USDA’s Food Safety and Inspection Service (FSIS) announced it approved the Clemens Food Group pork packing plant in Coldwater, Michigan, to run faster line speeds under a one-year trial program. The agency now has let four plants operate with faster harvesting line speeds, which could increase packing capacity and alleviate supply issues in the face of strong pork demand.
FSIS established the line speeds program last November, after a provision in USDA’s 2019 New Swine Inspection System (NSIS) was struck down by a U.S. District Court in March 2021. Nine pork packing plants that had adopted the NSIS — six of which were operating with faster line speeds — were allowed to apply for the program, under which they need to collect data on the effects of the faster speeds on workers and share it with USDA and the U.S. Occupational Safety and Health Administration. The information could be used to formulate a new regulation for allowing plants to run faster line speeds.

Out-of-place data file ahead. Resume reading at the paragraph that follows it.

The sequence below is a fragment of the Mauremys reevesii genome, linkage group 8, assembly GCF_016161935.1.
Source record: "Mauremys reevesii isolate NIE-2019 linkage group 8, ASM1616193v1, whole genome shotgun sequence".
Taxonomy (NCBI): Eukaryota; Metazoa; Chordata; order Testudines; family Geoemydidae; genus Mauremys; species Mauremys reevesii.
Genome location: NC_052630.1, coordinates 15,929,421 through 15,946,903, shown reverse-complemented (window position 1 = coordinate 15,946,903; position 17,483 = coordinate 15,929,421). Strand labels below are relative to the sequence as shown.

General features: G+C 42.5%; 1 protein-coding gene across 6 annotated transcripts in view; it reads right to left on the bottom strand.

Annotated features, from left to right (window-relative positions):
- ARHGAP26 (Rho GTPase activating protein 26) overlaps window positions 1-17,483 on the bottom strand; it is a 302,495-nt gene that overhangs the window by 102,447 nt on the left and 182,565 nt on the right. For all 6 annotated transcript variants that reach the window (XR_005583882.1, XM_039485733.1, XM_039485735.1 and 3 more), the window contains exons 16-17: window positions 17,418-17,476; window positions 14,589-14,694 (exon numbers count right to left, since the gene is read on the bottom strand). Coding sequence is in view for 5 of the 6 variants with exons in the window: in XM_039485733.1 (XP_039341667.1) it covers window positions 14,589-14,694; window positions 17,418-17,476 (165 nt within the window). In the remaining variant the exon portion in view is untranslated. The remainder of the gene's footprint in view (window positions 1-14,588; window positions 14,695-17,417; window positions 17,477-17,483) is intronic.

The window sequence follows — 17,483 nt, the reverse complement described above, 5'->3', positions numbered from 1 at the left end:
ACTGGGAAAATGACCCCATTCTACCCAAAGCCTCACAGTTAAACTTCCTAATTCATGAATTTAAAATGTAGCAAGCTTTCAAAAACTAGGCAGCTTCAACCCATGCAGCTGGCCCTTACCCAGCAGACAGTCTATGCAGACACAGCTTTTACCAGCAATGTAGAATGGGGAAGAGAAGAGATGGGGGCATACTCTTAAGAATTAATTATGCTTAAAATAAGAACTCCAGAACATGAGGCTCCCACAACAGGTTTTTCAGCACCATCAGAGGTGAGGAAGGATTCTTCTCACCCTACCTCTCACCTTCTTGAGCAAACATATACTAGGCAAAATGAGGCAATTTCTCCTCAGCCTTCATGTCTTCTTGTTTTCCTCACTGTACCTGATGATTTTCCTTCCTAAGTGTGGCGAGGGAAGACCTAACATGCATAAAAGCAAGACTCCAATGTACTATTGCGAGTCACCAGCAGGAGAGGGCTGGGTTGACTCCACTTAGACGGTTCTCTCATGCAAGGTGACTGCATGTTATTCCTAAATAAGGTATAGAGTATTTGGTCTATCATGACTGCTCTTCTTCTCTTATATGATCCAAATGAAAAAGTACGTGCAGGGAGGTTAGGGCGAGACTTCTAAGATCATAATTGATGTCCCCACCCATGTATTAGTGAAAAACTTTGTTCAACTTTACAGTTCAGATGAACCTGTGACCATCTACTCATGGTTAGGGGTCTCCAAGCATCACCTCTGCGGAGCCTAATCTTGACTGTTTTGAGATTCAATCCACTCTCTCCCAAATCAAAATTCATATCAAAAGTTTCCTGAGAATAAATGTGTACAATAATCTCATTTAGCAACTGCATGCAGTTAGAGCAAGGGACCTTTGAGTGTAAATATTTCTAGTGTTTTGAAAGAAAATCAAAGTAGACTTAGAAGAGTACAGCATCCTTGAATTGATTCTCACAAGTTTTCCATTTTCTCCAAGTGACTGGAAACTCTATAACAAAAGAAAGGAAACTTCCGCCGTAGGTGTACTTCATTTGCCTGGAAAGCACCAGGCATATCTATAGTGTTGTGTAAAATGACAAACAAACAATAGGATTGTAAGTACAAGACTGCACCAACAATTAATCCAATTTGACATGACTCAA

The National Pork Producers Council pulled out the proverbial stops last year to get the plants back to operating faster line speeds and was greatly relieved when USDA announced the one-year program. According to Iowa State University economist Dermot Hayes, if six plants are in the program, the aggregate impact on U.S. pork harvest capacity will be a 3.6% expansion. After one year, that would translate into an increase in live hog prices of 6%.